That was a pleasant surprise. BA hadn't ever refused to talk to Frankie, but he usually did it as little as possible. More things than one had changed since he'd been shot, he guessed. Ill winds, though from his perspective it had been about as ill as it got. He didn't want to see an iller one.
Frankie had pulled out the aerial shots of the leftists' camp and now he pointed at it. "Here's where they've got the plane, sure enough." His finger was on the largest of the pre-fab huts. "They're moving it tomorrow."
Hannibal glanced up. "You're sure?"
"Yes," Frankie said simply. "Everybody was talking about it; they're happy to see the back of it. They've been here too long. The new men? They're for the plane." He reached into the breast pocket of his olive-drab shirt. "I got this." He handed over a card.
"My God," Hannibal said in genuine shock. "How did you get this?"
Face took it. It looked like an id or access card - in Spanish of course. "Francisco Rivera?" Nerve. "What is this for? Hangar? Is that what I think it is?"
BA chuckled - giggled, almost. "What else would it be? Good work, Frankie."
"How did you get it?" Hannibal repeated.
"They were running everybody through the office," Frankie was trying not to show how proud the praise had made him, and almost succeeding. "I took a little chance, said I needed hangar access. The fact that I knew about it was good enough for the sergeant making the passes. No problems."
"Nice," Hannibal purred. "We could use a couple more of these."
"A couple more?" Frankie shook his head. "They're not that sloppy - these are photo ids. None of you will get past her."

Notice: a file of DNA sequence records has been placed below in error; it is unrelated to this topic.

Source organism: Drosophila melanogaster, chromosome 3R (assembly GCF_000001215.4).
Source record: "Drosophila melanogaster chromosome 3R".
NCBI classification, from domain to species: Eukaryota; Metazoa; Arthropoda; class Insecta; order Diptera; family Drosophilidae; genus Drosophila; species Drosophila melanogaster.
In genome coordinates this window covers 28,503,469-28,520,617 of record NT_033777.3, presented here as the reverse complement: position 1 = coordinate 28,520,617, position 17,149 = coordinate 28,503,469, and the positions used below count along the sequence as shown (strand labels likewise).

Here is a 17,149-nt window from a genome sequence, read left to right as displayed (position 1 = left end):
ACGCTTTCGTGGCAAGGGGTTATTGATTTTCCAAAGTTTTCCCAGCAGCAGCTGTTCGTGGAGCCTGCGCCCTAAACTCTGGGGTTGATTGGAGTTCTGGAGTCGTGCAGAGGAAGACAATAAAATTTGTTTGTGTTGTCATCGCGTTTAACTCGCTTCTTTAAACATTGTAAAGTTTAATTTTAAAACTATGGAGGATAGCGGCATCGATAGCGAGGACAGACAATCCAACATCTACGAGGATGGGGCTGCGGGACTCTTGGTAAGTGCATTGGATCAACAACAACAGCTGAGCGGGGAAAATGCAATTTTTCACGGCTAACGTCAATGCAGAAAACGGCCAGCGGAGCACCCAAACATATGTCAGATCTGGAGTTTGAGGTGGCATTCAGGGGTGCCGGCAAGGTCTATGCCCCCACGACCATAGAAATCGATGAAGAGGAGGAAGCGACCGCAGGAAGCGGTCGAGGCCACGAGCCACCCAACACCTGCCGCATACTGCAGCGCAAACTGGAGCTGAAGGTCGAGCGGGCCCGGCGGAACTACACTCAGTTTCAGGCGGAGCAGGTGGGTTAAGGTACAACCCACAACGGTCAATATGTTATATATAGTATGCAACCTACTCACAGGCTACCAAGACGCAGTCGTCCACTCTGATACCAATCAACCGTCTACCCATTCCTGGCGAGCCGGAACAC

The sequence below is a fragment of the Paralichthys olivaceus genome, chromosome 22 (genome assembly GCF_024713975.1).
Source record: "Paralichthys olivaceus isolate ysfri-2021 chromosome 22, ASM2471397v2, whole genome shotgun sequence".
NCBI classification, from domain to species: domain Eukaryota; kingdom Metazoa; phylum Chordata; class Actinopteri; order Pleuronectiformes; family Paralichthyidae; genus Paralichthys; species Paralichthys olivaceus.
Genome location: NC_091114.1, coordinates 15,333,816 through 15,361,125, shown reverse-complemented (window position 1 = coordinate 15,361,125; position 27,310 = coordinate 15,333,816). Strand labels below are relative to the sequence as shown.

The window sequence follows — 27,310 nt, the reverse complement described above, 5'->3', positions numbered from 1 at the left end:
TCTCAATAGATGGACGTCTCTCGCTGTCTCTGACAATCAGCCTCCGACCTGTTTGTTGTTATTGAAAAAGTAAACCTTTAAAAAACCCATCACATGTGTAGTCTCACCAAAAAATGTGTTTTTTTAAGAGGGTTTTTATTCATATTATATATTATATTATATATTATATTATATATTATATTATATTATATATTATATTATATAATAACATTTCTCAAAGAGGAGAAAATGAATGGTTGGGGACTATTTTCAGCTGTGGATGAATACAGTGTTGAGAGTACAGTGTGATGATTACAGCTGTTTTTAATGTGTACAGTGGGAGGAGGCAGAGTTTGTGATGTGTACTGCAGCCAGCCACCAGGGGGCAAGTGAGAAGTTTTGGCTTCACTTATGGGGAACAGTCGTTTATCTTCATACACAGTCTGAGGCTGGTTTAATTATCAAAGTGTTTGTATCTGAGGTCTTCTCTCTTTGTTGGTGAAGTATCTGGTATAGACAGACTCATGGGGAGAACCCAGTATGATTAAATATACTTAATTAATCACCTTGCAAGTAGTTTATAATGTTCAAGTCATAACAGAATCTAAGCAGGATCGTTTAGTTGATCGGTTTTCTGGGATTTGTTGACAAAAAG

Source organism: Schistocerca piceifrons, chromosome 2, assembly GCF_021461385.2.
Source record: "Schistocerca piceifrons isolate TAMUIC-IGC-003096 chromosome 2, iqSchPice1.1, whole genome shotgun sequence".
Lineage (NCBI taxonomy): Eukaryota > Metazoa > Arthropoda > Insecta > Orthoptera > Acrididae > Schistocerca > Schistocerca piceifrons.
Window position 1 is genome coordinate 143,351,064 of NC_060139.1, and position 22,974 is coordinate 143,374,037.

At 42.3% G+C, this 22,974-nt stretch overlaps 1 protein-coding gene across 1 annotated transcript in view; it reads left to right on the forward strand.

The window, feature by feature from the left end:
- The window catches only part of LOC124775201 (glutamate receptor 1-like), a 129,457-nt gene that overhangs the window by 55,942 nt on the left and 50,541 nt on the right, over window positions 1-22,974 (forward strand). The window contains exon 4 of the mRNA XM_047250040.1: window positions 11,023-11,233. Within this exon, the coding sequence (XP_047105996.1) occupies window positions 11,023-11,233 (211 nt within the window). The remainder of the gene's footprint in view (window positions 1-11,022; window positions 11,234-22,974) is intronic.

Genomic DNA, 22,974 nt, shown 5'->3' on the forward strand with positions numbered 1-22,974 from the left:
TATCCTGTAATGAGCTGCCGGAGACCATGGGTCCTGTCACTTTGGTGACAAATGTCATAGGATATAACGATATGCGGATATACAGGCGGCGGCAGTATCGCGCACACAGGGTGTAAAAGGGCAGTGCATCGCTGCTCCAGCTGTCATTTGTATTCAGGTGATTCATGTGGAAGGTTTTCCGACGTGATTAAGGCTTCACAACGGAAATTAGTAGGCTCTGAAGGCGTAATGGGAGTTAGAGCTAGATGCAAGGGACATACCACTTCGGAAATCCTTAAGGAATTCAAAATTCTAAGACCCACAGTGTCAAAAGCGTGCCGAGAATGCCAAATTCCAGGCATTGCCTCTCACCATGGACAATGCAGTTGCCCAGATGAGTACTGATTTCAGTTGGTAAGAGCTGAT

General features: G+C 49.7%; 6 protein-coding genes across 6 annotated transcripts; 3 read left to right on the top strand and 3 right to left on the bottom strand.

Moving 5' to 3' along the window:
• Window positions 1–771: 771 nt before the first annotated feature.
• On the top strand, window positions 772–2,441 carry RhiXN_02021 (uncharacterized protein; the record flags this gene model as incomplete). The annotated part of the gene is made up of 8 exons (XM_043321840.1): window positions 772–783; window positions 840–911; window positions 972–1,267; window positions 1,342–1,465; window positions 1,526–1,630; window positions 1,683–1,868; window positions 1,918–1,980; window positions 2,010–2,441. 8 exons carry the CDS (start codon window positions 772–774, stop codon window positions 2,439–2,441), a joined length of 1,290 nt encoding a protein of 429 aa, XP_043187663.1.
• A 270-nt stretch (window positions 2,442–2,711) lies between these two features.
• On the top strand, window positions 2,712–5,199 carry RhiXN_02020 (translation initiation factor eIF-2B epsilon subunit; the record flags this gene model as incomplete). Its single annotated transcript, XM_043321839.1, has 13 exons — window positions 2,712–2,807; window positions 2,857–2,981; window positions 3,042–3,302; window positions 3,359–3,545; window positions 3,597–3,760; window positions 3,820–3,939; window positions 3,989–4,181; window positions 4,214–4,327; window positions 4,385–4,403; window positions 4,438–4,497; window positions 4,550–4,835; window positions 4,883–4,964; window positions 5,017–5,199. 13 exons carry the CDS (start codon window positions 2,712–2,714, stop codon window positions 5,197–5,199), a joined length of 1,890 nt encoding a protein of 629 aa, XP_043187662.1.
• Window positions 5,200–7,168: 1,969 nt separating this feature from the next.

"We can do photos. Her?"
"Yeah," Frankie said flatly. "She's got all the card stuff in her office." He tapped the photo, indicating the second pre-fab hut.
"Is it just her? Does she leave?" Hannibal was thinking out loud. "How hard would it be to get a couple, with names?"
"Not hard at all - if she wasn't there. Except she even sleeps in the back." He looked up as the quality of the silence changed. "They talked about her... she happens to be the only woman at this particular site."
"Could you get her out of the way?"
"You couldn't fill out the forms," Frankie said. "And anyway..."
"Anyway?" Hannibal asked.
"She likes Germans," Frankie said. Face glanced at him for a moment - he couldn't help it - but those dark eyes were shaded under the brim of the army cap he hadn't taken off and their expression couldn't be read.
"How do you know that?" Hannibal asked.
Frankie shrugged. "That's what they were saying."
Hannibal nodded, and then lifted his eyebrows as he turned to Face. "Sounds like an opportunity. How's your German, lieutenant?"